Lough Derg, literally translated, means ‘Lake of the Bloody Eye’. Lough Derg is a lake of two parts. Its northern half displays headlands, islands, and shoals of boulder-rich glacial drift. The southern end is much more dramatic as its deep waters are channelled through a gap in the mountains.
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Lough Derg provides rich habitats for a diverse flora. Its northern shores are more species rich as the limestone underfoot provides suitable soils. On the southern shores of the lake the waterfront soil is acid, and plant life is less abundant.
The Shannon system is unequalled in Europe for the quality of its birdlife, and Lough Derg shares in this distinction, having permanent residents and summer and winter visitors.
Few of Ireland's lakes offer such easy access or variety of attractions to the hiker, boater, cyclist, or motorist. Almost anything that floats is available for hire: luxury cruisers, barges, yachts, dinghies, sailboats, and canoes. Day and half day cruises are also available. Numerous well-sheltered harbours and good moorings provide peace of mind for those hiring a cruiser for the first time. Ideally the lake should be explored around its banks and then, if possible, from the water. A cabin cruiser, equipped with dinghy and bicycle, affords excellent and leisurely opportunities for the best of both worlds. Inland from the lake's shores, country roads and lanes head in all directions.
For the water sport enthusiast the facilities are world-class. Good sailing breezes and uncluttered expanses of water provide top class conditions for sailing and windsurfing. Accessible moorings and the absence of cross-winds make these waters ideal for waterskiing.
Lough Derg holds huge stocks of fish. The lake’s depths are rich in trout and coarse species like pike and bream. Tench and rudd are found in the weedbeds. Eels were once sold at London's Billingsgate market. Angling on the lake is principally by boat, and facilities are available from many boating and fishing centres. Some operators offer complete packages which include boat hire, gillies, accommodation, travel, all meals including packed lunches, bait, tackle, and advice on local fishing conditions. The boat user is able to anchor close to deep water or near reeds, or bring a dinghy up a small river.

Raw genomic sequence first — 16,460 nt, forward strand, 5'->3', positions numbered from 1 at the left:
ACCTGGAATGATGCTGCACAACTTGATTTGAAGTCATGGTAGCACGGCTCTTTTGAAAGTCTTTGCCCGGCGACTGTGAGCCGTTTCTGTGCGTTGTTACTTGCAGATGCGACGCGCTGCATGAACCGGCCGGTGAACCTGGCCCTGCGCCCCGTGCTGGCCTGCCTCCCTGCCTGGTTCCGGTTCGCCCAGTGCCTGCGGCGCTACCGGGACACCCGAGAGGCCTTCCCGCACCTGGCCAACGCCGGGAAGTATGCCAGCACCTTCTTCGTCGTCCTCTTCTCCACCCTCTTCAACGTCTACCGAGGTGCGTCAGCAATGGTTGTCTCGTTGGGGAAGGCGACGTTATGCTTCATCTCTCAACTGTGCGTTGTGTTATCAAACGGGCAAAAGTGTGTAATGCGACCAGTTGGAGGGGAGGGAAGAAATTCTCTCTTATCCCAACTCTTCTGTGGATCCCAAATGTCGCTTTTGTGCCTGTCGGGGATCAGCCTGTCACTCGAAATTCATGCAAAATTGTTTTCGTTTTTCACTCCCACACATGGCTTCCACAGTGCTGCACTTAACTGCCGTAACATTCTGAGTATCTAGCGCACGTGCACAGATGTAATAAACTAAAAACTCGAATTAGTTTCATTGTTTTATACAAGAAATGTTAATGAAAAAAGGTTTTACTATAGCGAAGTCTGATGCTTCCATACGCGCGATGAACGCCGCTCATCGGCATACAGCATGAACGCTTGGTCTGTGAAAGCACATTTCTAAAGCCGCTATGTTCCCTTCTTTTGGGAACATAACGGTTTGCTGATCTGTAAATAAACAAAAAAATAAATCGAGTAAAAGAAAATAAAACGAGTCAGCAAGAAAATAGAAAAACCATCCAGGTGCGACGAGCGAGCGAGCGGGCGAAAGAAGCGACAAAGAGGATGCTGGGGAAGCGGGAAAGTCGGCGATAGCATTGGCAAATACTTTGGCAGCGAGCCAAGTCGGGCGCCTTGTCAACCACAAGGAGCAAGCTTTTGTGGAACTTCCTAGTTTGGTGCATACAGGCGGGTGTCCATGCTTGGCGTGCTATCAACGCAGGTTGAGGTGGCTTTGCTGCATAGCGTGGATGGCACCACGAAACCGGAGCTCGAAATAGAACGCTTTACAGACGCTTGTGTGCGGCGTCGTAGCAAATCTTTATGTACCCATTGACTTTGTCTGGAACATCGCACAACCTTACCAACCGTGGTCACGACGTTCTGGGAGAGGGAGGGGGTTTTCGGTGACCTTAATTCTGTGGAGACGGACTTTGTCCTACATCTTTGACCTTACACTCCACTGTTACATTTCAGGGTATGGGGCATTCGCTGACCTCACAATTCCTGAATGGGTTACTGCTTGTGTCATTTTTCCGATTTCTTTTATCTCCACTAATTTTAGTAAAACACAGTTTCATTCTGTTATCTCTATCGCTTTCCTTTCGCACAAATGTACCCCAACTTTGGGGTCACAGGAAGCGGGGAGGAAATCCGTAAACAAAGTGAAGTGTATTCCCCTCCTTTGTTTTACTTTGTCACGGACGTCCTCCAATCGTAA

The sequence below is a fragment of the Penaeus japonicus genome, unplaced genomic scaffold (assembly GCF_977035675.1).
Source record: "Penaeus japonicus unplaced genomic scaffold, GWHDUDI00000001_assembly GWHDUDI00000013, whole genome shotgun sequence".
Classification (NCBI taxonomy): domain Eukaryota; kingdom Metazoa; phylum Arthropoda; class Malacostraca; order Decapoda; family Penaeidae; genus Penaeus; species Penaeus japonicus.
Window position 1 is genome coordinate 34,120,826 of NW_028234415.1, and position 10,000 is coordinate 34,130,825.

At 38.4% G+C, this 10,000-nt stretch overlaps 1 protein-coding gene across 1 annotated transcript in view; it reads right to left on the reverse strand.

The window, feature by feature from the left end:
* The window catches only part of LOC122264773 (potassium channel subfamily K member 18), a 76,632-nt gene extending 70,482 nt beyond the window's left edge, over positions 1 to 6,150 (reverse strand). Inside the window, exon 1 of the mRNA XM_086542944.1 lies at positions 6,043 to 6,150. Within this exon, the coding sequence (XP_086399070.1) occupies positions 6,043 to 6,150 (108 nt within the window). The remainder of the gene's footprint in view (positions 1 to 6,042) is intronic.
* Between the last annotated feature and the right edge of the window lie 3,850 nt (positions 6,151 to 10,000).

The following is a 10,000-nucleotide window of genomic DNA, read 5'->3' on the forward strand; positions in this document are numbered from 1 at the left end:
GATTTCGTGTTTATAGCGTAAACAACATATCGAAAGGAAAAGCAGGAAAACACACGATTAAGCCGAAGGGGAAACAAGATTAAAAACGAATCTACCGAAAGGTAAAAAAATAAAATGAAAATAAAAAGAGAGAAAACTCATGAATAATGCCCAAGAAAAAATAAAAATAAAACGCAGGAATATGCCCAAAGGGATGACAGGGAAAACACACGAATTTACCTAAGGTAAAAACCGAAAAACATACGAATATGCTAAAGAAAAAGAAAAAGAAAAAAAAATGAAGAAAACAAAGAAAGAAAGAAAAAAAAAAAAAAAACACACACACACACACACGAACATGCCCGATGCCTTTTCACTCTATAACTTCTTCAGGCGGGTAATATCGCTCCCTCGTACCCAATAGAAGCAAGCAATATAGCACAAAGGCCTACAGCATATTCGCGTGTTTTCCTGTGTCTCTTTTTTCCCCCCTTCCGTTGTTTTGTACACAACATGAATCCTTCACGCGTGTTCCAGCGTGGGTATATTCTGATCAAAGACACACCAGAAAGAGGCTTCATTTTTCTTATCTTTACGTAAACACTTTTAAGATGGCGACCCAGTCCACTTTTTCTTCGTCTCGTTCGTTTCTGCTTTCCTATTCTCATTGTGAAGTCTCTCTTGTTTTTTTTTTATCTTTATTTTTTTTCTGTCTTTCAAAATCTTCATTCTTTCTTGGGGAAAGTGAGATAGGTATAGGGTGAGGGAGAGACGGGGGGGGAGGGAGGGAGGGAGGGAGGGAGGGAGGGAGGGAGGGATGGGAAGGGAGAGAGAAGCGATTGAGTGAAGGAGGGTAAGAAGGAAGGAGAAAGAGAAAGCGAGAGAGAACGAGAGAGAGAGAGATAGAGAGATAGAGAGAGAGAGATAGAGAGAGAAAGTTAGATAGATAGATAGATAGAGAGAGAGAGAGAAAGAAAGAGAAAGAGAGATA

Lough Derg’s shores have been settled since prehistoric times. Its channel was one of Ireland's oldest transportation routes. In early medieval times hermits, soldiers, raiders, students, and pilgrims all travelled along this 'highway' from the Atlantic ocean to the Irish midlands.
Today's travellers can explore its famous monasteries: St Colm's or Colimba's, Terryglass; St Ruadhan's, Lorrha; Saints Lua and Flannan, Killaloe; St Cronan's, Tuamgraney; and St Caimin's, Holy Island.
Castles fortified the fording places and strategic points along the lakeshore. But the Gaelic tower houses no longer shelter the Kennedys, chieftains of Ormond, or the O'Briens of Dal gCais. The castle ruins of Dromineer, Garrykennedy, Annagh, and Derry are beyond repair; others like Drominagh are mere castle sites. Some like Cloondagough and Redwood have been conserved or restored.
Remnants of mansions, walls, and deer parks still reach down to the shore. Some like Castlelough and Portumna demesne are forest parks. Derelict quays reflect the legacy of 19th century commercial activity on the lake.
Many islands, shoals, and rocks are associated with the mythical life of the lake and named after personalities or long-forgotten incidents. Benjamin Shoal, Mountaineer rock, Coose Bay, and even Lough Derg itself, all have stories to tell.
On this lake of the Bloody Eye, where once the fleets of Brian Boru sailed to meet the O'Connors of Connacht in naval battle, peaceful cruisers now seek out the modern ports of call. They will find not only ‘a céad míle fáilte’ (the Gaelic phrase meaning ‘100,000 welcomes’) but well-developed tourist harbours at Portumna, Terryglass, Kilgarvan, Coolbawn, Dromineer, Garrykennedy, Ballina, Killaloe, Scarriff, Mountshannon, and Williamstown.
Signposted driving and walking routes enable the visitor to explore Shannon’s pleasure lake and stop off at the many picturesque lakeside villages with colourful traditional Irish music pubs, restaurants, and a range of accommodation.
Lough Derg is located north-east of Limerick off the R493, R352, and R463 roads. Nenagh is the largest nearby town.
Information and photos © and courtesy Shannon Development